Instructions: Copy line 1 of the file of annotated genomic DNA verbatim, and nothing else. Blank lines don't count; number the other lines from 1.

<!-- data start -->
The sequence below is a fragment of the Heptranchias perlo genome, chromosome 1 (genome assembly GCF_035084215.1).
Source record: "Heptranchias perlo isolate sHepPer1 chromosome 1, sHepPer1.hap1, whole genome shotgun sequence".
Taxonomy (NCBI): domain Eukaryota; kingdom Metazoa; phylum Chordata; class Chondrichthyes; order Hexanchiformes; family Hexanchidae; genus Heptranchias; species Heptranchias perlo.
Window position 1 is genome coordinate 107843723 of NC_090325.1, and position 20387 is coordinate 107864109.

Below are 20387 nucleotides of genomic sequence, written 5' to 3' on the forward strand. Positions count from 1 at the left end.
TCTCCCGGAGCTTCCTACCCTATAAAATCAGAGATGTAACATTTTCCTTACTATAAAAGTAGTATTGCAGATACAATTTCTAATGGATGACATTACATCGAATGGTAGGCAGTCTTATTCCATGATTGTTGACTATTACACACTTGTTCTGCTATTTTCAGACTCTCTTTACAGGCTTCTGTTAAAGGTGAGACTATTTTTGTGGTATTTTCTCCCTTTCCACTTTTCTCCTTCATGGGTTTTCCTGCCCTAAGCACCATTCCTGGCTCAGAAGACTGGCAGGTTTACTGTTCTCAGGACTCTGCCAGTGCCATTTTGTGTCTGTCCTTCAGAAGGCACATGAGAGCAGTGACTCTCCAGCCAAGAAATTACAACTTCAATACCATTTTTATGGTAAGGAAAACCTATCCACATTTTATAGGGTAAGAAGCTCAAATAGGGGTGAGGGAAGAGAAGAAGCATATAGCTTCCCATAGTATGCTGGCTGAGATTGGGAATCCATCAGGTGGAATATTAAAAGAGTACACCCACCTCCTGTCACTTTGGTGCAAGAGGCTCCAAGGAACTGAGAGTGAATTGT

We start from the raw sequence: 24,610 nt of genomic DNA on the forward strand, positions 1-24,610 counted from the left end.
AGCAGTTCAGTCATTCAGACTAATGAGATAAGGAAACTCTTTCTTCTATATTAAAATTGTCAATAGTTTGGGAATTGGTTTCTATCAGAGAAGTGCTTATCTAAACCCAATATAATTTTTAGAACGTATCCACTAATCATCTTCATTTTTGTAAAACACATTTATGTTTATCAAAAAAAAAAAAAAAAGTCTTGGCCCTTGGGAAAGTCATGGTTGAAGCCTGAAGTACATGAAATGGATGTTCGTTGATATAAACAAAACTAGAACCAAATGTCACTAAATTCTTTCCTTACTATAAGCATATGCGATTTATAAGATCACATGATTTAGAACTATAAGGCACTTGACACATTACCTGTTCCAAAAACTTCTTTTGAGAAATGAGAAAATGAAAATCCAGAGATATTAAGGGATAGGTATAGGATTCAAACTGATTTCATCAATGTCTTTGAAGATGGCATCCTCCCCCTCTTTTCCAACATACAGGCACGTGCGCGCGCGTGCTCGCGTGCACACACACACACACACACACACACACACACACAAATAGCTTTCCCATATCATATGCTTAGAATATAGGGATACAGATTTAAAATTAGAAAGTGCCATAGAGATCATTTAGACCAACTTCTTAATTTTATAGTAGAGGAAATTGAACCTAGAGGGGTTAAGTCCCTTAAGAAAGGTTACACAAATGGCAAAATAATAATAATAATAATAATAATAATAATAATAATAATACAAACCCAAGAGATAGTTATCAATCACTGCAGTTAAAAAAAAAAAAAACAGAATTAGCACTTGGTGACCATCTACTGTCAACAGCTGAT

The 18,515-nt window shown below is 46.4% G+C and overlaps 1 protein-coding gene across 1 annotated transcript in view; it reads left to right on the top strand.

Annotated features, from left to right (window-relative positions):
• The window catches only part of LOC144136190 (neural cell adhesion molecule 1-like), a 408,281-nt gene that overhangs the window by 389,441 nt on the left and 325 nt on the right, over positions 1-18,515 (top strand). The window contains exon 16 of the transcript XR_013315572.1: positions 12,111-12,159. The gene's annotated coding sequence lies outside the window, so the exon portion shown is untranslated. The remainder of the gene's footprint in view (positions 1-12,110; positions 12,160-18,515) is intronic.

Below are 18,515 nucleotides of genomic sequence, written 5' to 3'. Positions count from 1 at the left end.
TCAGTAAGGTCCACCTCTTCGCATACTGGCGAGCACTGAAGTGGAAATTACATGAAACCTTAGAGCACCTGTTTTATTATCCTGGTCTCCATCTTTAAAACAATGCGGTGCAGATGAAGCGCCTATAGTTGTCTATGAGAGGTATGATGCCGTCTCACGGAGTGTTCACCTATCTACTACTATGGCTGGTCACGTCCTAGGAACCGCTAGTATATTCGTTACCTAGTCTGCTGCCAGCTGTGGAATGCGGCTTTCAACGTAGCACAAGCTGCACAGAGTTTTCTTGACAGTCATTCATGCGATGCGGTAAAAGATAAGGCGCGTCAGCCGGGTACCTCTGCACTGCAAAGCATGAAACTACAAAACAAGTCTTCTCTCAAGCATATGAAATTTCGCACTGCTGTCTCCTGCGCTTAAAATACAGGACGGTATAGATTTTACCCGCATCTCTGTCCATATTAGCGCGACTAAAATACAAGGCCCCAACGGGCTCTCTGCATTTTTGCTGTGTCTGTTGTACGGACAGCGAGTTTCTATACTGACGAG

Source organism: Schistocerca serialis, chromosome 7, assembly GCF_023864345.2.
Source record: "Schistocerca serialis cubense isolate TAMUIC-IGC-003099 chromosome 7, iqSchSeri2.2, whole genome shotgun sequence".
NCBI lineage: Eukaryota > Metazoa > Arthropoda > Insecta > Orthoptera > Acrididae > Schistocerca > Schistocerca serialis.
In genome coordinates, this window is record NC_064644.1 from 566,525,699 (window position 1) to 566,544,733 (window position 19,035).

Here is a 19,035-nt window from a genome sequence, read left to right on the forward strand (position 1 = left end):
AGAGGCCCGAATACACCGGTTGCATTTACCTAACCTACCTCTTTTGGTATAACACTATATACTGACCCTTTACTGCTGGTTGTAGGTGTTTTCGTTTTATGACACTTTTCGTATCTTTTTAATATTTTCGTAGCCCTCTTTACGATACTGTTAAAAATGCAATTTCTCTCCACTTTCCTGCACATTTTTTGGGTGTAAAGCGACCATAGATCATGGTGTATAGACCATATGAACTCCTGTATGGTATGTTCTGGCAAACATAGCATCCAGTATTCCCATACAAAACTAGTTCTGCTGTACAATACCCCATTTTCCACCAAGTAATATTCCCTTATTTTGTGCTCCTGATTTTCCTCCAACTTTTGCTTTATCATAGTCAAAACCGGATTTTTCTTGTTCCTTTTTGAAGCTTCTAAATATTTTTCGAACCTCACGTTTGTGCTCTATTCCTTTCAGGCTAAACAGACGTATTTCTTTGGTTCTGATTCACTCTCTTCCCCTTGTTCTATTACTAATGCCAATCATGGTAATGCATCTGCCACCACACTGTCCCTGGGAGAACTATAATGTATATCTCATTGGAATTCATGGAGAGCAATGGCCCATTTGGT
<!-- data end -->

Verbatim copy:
The sequence below is a fragment of the Heptranchias perlo genome, chromosome 1 (genome assembly GCF_035084215.1).